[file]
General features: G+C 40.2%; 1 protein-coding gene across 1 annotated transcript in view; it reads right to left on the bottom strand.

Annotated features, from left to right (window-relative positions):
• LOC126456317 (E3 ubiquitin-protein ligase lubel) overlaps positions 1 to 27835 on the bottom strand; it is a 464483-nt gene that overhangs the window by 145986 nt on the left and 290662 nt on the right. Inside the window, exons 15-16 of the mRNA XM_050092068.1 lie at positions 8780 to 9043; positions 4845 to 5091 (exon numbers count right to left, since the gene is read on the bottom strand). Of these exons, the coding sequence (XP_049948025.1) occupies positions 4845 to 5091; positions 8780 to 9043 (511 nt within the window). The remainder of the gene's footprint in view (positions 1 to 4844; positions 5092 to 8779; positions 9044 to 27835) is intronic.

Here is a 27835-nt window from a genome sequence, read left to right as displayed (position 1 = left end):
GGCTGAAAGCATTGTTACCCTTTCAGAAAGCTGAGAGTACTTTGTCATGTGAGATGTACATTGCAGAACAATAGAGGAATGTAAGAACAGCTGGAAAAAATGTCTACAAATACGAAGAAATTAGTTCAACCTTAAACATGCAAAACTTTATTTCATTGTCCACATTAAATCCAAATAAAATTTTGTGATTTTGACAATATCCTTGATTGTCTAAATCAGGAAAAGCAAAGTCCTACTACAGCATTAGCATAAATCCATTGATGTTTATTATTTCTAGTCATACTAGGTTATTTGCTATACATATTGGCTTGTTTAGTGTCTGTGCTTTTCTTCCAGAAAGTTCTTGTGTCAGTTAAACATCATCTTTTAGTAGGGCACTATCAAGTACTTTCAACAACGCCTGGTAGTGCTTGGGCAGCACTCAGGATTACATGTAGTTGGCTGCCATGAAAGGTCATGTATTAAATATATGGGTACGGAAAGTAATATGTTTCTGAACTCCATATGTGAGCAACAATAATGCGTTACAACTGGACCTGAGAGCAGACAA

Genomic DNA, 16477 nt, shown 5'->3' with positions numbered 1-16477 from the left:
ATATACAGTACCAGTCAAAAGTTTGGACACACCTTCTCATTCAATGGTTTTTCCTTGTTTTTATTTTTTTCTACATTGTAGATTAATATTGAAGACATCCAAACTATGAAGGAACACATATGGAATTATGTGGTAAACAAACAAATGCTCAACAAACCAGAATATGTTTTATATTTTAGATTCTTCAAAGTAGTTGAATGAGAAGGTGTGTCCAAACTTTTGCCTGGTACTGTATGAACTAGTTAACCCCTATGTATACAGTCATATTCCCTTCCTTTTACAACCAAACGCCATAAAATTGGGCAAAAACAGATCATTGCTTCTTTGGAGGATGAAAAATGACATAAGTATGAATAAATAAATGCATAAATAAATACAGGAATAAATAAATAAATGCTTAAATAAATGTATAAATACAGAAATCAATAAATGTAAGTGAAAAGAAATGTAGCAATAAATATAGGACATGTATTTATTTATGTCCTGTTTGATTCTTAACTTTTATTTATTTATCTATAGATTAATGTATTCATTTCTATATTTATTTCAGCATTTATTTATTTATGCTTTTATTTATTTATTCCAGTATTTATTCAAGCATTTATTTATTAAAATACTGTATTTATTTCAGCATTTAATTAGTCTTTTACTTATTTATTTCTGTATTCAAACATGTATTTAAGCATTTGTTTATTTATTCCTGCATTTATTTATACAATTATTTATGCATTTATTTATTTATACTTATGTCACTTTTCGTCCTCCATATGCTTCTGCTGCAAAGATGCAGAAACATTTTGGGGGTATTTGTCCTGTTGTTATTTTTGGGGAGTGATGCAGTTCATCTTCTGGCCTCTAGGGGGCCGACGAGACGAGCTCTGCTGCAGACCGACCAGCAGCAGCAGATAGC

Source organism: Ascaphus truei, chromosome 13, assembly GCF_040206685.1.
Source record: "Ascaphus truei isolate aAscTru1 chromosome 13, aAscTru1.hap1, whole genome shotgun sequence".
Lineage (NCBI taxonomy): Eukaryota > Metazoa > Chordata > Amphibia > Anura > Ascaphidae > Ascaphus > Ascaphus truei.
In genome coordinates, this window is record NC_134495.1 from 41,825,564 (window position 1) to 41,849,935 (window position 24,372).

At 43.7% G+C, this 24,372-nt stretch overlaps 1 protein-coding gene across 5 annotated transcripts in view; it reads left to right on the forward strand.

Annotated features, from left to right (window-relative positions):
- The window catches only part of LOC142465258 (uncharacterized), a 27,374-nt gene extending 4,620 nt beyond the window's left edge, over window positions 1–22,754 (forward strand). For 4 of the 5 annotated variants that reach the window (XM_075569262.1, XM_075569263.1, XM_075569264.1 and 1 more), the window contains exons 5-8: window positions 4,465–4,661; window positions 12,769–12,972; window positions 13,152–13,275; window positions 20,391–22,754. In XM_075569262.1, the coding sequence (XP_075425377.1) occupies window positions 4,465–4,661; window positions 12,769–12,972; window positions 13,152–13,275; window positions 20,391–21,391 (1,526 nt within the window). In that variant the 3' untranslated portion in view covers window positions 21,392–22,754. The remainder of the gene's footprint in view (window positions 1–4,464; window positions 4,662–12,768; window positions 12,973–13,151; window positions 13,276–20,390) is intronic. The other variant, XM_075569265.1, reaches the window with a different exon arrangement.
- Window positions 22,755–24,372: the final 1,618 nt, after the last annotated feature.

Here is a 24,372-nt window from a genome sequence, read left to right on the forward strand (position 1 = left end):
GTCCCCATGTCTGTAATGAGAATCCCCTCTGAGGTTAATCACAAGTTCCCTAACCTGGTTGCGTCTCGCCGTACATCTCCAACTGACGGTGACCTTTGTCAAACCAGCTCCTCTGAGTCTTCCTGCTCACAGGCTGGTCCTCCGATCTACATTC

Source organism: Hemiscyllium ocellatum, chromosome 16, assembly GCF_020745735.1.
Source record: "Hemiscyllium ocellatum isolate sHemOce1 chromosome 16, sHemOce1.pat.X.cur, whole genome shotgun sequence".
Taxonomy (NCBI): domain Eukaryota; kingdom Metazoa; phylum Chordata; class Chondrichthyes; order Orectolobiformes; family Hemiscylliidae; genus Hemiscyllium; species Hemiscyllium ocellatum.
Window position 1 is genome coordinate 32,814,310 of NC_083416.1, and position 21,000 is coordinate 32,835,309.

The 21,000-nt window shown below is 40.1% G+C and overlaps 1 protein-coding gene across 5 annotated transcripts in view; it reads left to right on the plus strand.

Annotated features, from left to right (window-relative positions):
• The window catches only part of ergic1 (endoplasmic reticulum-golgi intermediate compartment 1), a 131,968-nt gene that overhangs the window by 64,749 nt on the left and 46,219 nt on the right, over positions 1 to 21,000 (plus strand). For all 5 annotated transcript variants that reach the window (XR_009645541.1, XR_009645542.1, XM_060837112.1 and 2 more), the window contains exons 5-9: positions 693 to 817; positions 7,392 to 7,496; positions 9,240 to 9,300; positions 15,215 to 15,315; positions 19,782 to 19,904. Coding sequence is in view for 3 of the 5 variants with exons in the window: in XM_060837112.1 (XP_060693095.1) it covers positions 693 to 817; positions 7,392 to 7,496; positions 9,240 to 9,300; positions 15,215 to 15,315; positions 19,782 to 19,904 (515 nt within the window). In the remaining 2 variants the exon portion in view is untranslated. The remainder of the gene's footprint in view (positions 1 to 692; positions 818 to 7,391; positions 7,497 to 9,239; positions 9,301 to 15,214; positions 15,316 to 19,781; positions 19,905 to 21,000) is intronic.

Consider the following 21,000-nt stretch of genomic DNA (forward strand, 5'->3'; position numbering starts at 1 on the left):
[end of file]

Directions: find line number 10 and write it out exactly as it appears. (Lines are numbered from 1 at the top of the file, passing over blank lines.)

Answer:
Lineage (NCBI taxonomy): Eukaryota > Metazoa > Chordata > Amphibia > Anura > Ascaphidae > Ascaphus > Ascaphus truei.